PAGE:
When Dolly Jain, the celebrity sari draper, moved to Kolkata from Bengaluru after her marriage, the women in her house were only allowed to wear saris. She would daily pray to god, asking for a miracle that would make the elders change their mind and allow her to wear a kurta. “I used to spend 45 torturous minutes every day draping a sari,” she recalls. Practice due to compulsion soon made her quick with the pleats. But it was actually a chance meeting with late actor Sridevi that sowed the seeds of turning sari draping into a high fashion profession.
“I was at my mama’s (uncle's) house in Mumbai, and Sridevi, who lived in the same building was attending a small party at his home. Something fell on her sari and she went to the washroom to correct the drape. I had a fan moment. I followed her to help her. I was so scared in my head that she would never speak to me again. But the moment I finished, she said ‘I have been wearing saris since childhood, but the way you do pleats is magical and therapeutic. Why don’t you do this professionally?’ And here I am almost 15 years later at the MET Gala in New York,” Jain narrates about her early May experience. She was also the draper for Deepika Padukone at Cannes, which concluded on 28 May.
Jain made international headlines earlier this month for draping a Sabyasachi sari, worn by Serum Institute of India’s executive director Natasha Poonawalla, at the MET gala. Poonawalla wore a custom sari with a Schiaparelli metal bustier, keeping with the dress code for the event, which was Gilded Glamour.
Jain didn’t know what the look would be until she met the designer Sabyasachi Mukherjee. “When I finally got to see the whole look with the cape, corset, headgear and jewellery, I was so happy with the interpretation. It shows that a sari can be modern, sensuous and sexy.” It didn’t take her much time to drape the sari, she says. It was the corset that they needed to be careful with. “I had to make sure that she was comfortable because it was a long night and not being able to move easily wouldn’t do justice to the sari. We had to check that even after the corset, she could sit, walk and do everything comfortably,” says Jain.
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How it all started
In a country where a lot women wear a sari daily, how did Jain convince people that they needed a stylist for the drape? “Convincing people was the most tedious job. The society behaves so weirdly; they will only accept you if you have film stars backing you. The initial years were the toughest time in my life. People told me that I had lost my mind. I used to get a lot of, ‘What is the need?’, as I came from a financially stable family. My dad was my strong pillar. He said to work hard with your ears closed and eyes open and if you can devote four years of your life to this and succeed, open your ears then to hear the positive comments,” says Jain. So, she spent six months learning different drapes on a mannequin. During her initial days, she would convince people to let her drape them for free, to spread the word. She also needed to practise on real women. “We don’t get mannequins with the Indian body type, which is curvier,” she points out. She then made a CD with all the different kinds of drapes she could do to showcase her work to future clients (there were no Reels she could go viral with back then). She also approached the Limca Book Of Records and has set a record twice since then for the number of drapes she can do.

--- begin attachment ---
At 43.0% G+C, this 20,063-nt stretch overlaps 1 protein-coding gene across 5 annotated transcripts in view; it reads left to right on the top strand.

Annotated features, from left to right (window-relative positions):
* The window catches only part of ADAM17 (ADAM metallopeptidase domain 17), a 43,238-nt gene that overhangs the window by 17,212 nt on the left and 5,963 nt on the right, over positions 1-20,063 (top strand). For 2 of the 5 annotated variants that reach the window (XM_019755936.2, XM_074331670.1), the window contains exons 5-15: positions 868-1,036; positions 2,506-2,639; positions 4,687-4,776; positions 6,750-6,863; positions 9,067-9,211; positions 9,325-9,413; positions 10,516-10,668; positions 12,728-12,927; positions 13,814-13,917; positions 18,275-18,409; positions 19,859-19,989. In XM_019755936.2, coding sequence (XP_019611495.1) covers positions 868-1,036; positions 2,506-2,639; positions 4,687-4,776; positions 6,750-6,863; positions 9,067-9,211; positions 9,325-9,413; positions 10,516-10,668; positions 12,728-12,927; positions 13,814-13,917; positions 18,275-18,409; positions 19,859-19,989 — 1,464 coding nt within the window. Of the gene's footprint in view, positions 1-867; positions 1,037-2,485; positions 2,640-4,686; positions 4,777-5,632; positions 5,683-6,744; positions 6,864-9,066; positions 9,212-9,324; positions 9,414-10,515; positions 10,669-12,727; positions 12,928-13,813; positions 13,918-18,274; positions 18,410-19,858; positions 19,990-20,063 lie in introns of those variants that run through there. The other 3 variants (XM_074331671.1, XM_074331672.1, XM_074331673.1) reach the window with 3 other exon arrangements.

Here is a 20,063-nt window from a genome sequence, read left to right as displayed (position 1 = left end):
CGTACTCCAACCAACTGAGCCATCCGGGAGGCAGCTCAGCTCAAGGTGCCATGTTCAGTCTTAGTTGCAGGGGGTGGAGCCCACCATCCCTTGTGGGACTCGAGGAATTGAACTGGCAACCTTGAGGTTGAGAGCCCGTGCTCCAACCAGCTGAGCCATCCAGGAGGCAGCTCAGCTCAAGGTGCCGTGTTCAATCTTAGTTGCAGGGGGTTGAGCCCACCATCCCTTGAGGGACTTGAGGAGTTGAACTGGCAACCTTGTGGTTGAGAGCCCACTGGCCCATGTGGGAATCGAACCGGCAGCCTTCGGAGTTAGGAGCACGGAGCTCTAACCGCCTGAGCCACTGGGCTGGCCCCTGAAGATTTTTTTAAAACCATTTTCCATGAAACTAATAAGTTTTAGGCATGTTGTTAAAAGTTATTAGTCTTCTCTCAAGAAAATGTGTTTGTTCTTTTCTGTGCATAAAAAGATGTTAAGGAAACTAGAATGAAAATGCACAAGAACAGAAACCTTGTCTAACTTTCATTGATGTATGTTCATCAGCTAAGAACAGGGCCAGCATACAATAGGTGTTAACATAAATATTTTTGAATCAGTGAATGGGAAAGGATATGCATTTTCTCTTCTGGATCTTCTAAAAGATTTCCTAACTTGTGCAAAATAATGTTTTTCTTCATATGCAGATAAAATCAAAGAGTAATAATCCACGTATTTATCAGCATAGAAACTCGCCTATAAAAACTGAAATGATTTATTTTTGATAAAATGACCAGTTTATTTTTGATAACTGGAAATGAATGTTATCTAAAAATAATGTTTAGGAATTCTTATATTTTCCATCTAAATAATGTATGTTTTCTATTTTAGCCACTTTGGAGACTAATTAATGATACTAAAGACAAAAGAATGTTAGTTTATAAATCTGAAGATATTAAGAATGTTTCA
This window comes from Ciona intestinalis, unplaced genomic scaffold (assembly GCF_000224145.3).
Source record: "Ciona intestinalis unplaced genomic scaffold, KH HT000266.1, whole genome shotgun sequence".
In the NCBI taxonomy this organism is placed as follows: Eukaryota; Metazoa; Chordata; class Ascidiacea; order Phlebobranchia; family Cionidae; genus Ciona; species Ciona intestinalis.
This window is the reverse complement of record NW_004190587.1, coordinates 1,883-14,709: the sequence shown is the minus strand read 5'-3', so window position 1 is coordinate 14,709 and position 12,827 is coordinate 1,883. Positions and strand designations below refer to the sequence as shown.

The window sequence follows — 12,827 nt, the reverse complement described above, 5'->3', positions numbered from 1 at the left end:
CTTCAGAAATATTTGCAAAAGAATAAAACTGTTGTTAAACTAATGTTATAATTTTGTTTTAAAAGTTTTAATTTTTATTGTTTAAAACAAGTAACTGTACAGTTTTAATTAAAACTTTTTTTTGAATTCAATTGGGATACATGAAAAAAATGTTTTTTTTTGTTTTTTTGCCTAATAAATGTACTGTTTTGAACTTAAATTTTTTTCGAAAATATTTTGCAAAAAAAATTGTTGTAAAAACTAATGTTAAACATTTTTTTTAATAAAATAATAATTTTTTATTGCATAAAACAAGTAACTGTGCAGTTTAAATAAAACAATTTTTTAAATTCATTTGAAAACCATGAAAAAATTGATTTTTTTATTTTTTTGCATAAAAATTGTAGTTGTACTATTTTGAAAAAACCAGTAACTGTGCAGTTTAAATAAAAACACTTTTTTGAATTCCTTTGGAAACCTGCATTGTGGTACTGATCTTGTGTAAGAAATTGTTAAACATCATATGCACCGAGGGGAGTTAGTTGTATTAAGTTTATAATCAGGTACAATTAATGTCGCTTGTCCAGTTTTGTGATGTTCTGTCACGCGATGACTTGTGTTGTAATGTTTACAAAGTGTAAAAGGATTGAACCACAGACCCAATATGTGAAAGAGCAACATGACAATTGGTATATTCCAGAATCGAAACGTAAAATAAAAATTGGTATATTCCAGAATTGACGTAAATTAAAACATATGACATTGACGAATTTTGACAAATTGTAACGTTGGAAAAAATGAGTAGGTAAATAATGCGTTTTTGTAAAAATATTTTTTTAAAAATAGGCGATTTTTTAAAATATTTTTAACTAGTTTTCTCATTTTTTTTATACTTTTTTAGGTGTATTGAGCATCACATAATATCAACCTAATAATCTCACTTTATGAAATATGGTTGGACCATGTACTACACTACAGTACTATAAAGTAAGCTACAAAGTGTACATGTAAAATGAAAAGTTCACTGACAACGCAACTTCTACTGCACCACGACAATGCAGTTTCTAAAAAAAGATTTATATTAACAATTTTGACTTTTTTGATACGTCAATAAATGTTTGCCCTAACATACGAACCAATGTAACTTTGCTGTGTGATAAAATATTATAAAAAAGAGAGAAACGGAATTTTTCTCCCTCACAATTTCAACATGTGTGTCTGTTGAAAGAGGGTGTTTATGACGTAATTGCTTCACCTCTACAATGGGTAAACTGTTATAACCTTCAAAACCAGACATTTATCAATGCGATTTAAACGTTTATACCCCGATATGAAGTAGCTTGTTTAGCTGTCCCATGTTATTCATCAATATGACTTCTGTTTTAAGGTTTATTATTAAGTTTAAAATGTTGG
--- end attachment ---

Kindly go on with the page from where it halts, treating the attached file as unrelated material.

There was no looking back after that. It was designers Abu Jani and Sandeep Khosla who introduced her to many business families, including the Ambanis. She thanks Sabyasachi for introducing her to bridal clients, including Deepika Padukone, Alia Bhatt, Katrina Kaif and Priyanka Chopra Jonas.
Jain credits a part of her fame to Internet as well. “It is a game-changer,” she says. The reason sari is such a classic, she says, is that it can be worn on a crop top, jeans or a skirt.
Here are her quick tips for better sari draping:
Your underskirt is the foundation of a good drape, especially a heavy sari. Don’t buy body-hugging petticoats that won’t let you bend down, fold legs, or just do your usual chores easily. Cotton is the only fabric she favours for a petticoat.
Buy good stainless steel pins to avoid tearing of your sari.
Save your blouses by wearing underarm pads, as sweat can make your blouses discoloured under the armpits.
For flowy fabrics such as satin, georgette or crepe, make narrow pleats. Stiff saris such as organza, Dhakai or linen saris need broad pleats; too narrow pleats will make you look bulky around the stomach.
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